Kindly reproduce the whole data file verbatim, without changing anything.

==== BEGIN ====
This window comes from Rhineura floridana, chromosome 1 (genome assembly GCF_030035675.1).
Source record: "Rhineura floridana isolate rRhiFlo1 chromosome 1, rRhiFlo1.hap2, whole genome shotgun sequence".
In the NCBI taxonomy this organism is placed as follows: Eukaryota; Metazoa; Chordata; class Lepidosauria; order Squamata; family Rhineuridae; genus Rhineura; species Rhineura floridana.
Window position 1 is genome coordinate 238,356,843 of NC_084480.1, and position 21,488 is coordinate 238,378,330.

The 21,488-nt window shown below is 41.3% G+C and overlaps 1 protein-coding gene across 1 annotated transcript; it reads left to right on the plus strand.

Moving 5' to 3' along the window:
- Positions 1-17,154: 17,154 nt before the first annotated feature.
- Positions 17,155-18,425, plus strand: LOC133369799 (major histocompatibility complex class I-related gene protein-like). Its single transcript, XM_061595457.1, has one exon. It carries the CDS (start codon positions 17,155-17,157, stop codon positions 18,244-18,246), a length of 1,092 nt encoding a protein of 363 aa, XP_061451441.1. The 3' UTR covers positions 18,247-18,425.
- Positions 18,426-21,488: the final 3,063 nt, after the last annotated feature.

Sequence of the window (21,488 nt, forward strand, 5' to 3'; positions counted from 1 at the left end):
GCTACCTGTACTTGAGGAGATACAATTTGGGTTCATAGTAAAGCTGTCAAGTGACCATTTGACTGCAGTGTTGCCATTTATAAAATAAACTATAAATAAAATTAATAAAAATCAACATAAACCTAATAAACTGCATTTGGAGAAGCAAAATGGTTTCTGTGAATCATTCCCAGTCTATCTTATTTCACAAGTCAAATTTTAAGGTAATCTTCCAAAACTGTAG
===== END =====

This window comes from Rhineura floridana, chromosome 1 (genome assembly GCF_030035675.1).
Source record: "Rhineura floridana isolate rRhiFlo1 chromosome 1, rRhiFlo1.hap2, whole genome shotgun sequence".
In the NCBI taxonomy this organism is placed as follows: Eukaryota; Metazoa; Chordata; class Lepidosauria; order Squamata; family Rhineuridae; genus Rhineura; species Rhineura floridana.
Window position 1 is genome coordinate 238,356,843 of NC_084480.1, and position 21,488 is coordinate 238,378,330.

The 21,488-nt window shown below is 41.3% G+C and overlaps 1 protein-coding gene across 1 annotated transcript; it reads left to right on the plus strand.

Moving 5' to 3' along the window:
- Positions 1-17,154: 17,154 nt before the first annotated feature.
- Positions 17,155-18,425, plus strand: LOC133369799 (major histocompatibility complex class I-related gene protein-like). Its single transcript, XM_061595457.1, has one exon. It carries the CDS (start codon positions 17,155-17,157, stop codon positions 18,244-18,246), a length of 1,092 nt encoding a protein of 363 aa, XP_061451441.1. The 3' UTR covers positions 18,247-18,425.
- Positions 18,426-21,488: the final 3,063 nt, after the last annotated feature.

Sequence of the window (21,488 nt, forward strand, 5' to 3'; positions counted from 1 at the left end):
GCTACCTGTACTTGAGGAGATACAATTTGGGTTCATAGTAAAGCTGTCAAGTGACCATTTGACTGCAGTGTTGCCATTTATAAAATAAACTATAAATAAAATTAATAAAAATCAACATAAACCTAATAAACTGCATTTGGAGAAGCAAAATGGTTTCTGTGAATCATTCCCAGTCTATCTTATTTCACAAGTCAAATTTTAAGGTAATCTTCCAAAACTGTAG